Tuesday, March 18, 2014
Aggie Visits an Ethanol Plant
After being shut down and idle for more than five years, the ethanol plant in Pratt is back in business under the ownership of Pratt Energy, a partnership between The Scoular Company and Pratt Biofuel Investors (PBI). Pratt Energy is operating the plant and marketing the ethanol, while Scoular is buying the milo and corn to produce the ethanol and marketing the wet and dry distillers grains, a co-product of ethanol production.
Scoular purchased the 55-million gallon plant and adjoining 1.8-million bushel grain facility in 2011 from Gateway Plant LLC. The Gateway ethanol plant had originally opened in 2007, but an ice storm in December 2007 and other management difficulties caused the plant to go bankrupt and close.
In December 2012, Scoular sold a portion of its interest in Pratt Energy to Pratt Biofuels, which has related ownership to Calgren Renewable Fuels. Renovations were completed by late summer 2013, and the plant began grinding grain and producing ethanol in early September 2013.
Lyle Schlyer, president of both Pratt Energy and Calgren Renewable Fuels, gave us our tour at the Pratt plant. Schlyer said the Pratt plant is patterned after a nearly identical plant in Pixley, Calif. Calgren successfully renovated the Pixley plant in 2009 and continues to operate it today.
Area farmers and cooperatives are hauling milo and corn to the plant to be converted to ethanol. When they arrive, the grain is tested for quality using probes.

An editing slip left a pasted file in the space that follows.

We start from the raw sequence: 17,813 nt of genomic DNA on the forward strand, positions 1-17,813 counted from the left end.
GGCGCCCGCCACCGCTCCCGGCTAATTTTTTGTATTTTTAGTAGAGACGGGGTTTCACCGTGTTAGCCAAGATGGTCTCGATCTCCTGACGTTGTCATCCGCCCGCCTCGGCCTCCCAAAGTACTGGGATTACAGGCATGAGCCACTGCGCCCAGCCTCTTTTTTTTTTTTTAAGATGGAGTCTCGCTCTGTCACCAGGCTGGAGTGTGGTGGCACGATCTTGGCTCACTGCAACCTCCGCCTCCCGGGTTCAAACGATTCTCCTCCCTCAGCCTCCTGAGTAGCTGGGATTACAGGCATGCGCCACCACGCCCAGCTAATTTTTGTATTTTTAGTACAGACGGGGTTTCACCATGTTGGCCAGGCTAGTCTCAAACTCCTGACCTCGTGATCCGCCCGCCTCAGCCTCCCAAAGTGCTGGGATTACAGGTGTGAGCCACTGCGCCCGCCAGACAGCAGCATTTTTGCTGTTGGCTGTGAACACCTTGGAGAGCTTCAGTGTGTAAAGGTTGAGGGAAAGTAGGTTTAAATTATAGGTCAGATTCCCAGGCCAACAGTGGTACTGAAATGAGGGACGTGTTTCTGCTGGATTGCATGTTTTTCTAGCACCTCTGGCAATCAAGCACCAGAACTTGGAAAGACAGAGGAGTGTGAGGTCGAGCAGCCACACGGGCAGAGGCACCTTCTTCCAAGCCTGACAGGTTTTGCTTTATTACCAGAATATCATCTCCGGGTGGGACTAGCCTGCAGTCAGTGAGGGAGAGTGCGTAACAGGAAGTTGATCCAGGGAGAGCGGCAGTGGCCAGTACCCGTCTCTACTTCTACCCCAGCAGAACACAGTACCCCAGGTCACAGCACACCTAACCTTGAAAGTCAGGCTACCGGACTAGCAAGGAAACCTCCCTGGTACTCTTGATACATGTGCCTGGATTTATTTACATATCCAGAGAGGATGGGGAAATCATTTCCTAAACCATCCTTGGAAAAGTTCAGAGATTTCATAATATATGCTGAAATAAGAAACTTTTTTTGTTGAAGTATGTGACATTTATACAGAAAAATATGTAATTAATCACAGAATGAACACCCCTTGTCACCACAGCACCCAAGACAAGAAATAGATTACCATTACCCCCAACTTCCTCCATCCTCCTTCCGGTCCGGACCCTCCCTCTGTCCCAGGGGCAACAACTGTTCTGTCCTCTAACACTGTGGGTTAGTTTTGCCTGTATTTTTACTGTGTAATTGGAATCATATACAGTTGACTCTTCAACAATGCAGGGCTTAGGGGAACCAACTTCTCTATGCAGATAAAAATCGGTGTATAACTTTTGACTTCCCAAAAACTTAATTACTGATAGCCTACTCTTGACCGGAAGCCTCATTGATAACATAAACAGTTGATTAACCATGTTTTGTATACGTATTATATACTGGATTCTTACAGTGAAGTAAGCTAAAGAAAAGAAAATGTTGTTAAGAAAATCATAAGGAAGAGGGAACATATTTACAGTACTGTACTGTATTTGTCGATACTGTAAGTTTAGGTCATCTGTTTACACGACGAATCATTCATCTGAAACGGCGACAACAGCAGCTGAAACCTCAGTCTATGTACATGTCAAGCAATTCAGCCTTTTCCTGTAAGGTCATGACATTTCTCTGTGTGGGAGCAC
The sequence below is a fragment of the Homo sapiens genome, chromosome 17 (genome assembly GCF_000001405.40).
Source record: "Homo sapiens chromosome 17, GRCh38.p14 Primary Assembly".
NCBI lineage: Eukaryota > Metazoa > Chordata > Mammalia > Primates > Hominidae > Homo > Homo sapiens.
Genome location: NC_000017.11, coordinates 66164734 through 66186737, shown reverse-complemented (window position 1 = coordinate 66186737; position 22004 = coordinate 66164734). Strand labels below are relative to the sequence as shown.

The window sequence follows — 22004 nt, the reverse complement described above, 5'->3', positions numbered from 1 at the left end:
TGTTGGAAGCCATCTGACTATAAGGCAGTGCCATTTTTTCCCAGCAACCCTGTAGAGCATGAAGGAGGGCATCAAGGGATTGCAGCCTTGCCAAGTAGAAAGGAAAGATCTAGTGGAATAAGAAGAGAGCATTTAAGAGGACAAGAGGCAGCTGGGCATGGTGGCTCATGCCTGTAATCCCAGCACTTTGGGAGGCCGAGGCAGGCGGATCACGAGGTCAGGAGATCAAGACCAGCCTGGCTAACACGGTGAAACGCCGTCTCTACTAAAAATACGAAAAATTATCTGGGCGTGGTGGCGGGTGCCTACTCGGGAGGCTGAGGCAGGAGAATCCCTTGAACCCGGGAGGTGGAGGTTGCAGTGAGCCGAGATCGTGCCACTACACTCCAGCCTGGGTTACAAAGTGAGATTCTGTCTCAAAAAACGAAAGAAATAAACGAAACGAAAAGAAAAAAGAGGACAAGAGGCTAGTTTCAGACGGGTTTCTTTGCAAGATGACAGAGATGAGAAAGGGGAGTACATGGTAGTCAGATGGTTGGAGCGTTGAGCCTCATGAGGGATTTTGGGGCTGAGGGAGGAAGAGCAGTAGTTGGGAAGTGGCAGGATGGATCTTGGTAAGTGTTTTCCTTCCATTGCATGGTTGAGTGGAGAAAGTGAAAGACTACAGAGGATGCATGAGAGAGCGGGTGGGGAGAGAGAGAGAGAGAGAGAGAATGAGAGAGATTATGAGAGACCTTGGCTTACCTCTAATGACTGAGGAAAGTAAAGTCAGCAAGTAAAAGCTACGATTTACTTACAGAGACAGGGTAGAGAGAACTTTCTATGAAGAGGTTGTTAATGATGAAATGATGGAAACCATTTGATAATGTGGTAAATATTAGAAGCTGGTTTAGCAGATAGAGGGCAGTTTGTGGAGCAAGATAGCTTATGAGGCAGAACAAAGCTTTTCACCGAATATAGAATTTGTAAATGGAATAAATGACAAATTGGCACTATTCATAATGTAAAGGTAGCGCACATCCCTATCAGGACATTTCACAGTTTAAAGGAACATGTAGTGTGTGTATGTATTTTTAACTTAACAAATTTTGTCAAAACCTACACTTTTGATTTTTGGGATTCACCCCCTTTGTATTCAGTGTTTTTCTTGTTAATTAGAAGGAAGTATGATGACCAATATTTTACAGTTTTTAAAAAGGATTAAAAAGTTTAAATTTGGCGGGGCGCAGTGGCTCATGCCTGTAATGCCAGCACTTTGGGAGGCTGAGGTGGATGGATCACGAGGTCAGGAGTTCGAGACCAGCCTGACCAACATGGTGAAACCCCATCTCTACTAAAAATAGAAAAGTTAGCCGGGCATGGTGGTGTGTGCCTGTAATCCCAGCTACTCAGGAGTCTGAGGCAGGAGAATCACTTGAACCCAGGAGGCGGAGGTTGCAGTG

Right now, the ethanol blend ratio is about 60 percent corn and 40 percent milo, but the plant tries to use the grain that is most economically feasible, said TJ Mandl, Scoular’s local manager who oversees the company’s Pratt business.
Scoular also markets wet and dry distillers grains, a co-product produced during the processing. Scoular supplies the distillers grains to small and large cattle feeders, as well as feed mills. Each day, about 20 loads of ethanol and 45 loads of distillers grains go out of the plant.
We got to see inside the ethanol plant, but Aggie and I can't reveal any trade secrets for the process. (We didn't understand them anyway!)
** Some of the information for this blog post came from a newsletter produced by The Scoular Company. It was tough to hear during the tour, so the information found in the online newsletter helped supplement the information Aggie and I learned while on the tour.